Legendary Comic Book Scribe Chris Claremont Weighs In On The Wolverine
The Wolverine has been taking a small slice out of the weekend box office, pulling in a little over $53 million. That makes it the #1 movie in the land, but it’s also the lowest debuting X-Men movie ever. The film has mixed reactions from audiences as well. Most people either think it was a solid film or that it feel apart during the third act. Part of people’s high expectations was undoubtedly caused by Chris Claremont and Frank Miller‘s classic Japan Saga which served as the basis for the film. The writer of the seminal classic spoke with Vulture and shared his thoughts on James Mangold and Hugh Jackman‘s take.
Claremont was asked what he thought about the movie overall. The comic book writer said that the first two acts were “kick-ass” but the finale shifted the film’s tone a little too much for his liking:
The first two acts were kick-ass, and they set this up to be a really exceptional, different movie. It was like the film took this giant step forward. I liked that it focuses on the essence of who Wolverine is and what he does. Hugh Jackman is eloquent, and he owns the character at this point. It’s a surprisingly multidimensional performance. The third act wasn’t bad, per se, but it was a different tone. That moment he starts motorcycling up the 400 kilometers … he was almost riding into a different movie. It would be interesting to talk to Mangold and ask why they felt they had to go in that direction.
After the interviewer mentioned that it felt like everyone died three times in the film, Claremont was asked to clarify his problems with the third act:
The end sort of turned into stuff we’ve all seen before. It just started throwing superhero tropes against the wall: the Yakuza against Wolverine, the Viper imprisoning Wolverine, the Silver Samurai cutting off Wolverine’s claws. The point is not how many artful ways can he cut someone to shish kebab. There was no moment of emotional punch to match, say, Tony Stark watching what he thinks is Pepper Potts’s death in the third Iron Man. That’s a moment. There should have been one in this, but everybody was on the sidelines. There should have been more direct involvement with Mariko. The problem with that superhero silliness, I’m sitting there thinking, What’s Viper there for? And what exactly does her venom do? People go all bubbly and collapse? I wanted a moment of choice for the characters in that scene in the castle. That sort of got lost in all the running and jumping and hitting.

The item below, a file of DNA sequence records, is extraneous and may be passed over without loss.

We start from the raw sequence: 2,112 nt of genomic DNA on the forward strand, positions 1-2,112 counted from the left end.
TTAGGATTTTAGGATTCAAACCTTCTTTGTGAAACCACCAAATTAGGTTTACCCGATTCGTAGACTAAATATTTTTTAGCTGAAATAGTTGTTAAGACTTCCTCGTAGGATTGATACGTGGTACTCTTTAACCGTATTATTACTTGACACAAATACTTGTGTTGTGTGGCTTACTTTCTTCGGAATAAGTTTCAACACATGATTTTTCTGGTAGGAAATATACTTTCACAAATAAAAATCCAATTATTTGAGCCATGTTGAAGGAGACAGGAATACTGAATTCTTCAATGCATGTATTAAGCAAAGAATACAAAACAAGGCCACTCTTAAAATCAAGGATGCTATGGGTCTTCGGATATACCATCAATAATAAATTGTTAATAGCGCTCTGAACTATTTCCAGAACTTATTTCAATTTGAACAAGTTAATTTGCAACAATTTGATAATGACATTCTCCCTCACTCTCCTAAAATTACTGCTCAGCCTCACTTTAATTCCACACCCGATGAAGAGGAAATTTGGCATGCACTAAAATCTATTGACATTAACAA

It’s a perfectly fine summer movie. I went into it hoping for a lot more. This is a story that [producer] Lauren Shuler Donner has wanted to tell for sixteen years, as long as I’ve known her, and that I’ve wanted to tell a lot longer. The challenge always is, when a film goes from concept to execution, it evolves depending on who is directing and who’s writing. As the creator of source material — corporate-owned source material that’s being developed by a rival corporation, no less — I have no say.
There’s a lot more with Claremont on the film and how the original Japan Saga story came about. You can read the extensive interview with him by clicking here. I agree with Claremont wholeheartedly. I loved the first 2/3 of the movie, but the third act left me feeling disappointed. Mangold did offer up the best version of The Wolverine we’ve seen on film, but maybe one day Wolverine fans will finally get the movie they have been waiting for. What did you think about The Wolverine? Do you disagree with Claremont‘s review?
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Source : Vulture